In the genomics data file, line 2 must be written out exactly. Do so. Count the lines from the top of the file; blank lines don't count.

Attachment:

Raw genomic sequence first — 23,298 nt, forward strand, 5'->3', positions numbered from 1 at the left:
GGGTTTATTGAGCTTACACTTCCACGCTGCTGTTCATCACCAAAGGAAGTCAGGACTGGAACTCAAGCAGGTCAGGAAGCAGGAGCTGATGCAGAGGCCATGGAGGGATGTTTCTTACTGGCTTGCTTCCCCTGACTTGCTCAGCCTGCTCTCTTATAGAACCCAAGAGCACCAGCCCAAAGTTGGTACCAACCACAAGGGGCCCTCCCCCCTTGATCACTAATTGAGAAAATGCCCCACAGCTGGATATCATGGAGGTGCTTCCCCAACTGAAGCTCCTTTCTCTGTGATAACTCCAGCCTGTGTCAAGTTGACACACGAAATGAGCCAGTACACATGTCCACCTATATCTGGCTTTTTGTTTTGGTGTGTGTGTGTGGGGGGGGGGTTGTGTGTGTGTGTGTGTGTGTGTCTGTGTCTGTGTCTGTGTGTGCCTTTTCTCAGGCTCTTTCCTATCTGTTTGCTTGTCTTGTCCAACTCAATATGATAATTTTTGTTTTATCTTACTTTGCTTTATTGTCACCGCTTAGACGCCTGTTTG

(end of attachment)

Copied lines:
GGGTTTATTGAGCTTACACTTCCACGCTGCTGTTCATCACCAAAGGAAGTCAGGACTGGAACTCAAGCAGGTCAGGAAGCAGGAGCTGATGCAGAGGCCATGGAGGGATGTTTCTTACTGGCTTGCTTCCCCTGACTTGCTCAGCCTGCTCTCTTATAGAACCCAAGAGCACCAGCCCAAAGTTGGTACCAACCACAAGGGGCCCTCCCCCCTTGATCACTAATTGAGAAAATGCCCCACAGCTGGATATCATGGAGGTGCTTCCCCAACTGAAGCTCCTTTCTCTGTGATAACTCCAGCCTGTGTCAAGTTGACACACGAAATGAGCCAGTACACATGTCCACCTATATCTGGCTTTTTGTTTTGGTGTGTGTGTGTGGGGGGGGGGTTGTGTGTGTGTGTGTGTGTGTGTCTGTGTCTGTGTCTGTGTGTGCCTTTTCTCAGGCTCTTTCCTATCTGTTTGCTTGTCTTGTCCAACTCAATATGATAATTTTTGTTTTATCTTACTTTGCTTTATTGTCACCGCTTAGACGCCTGTTTG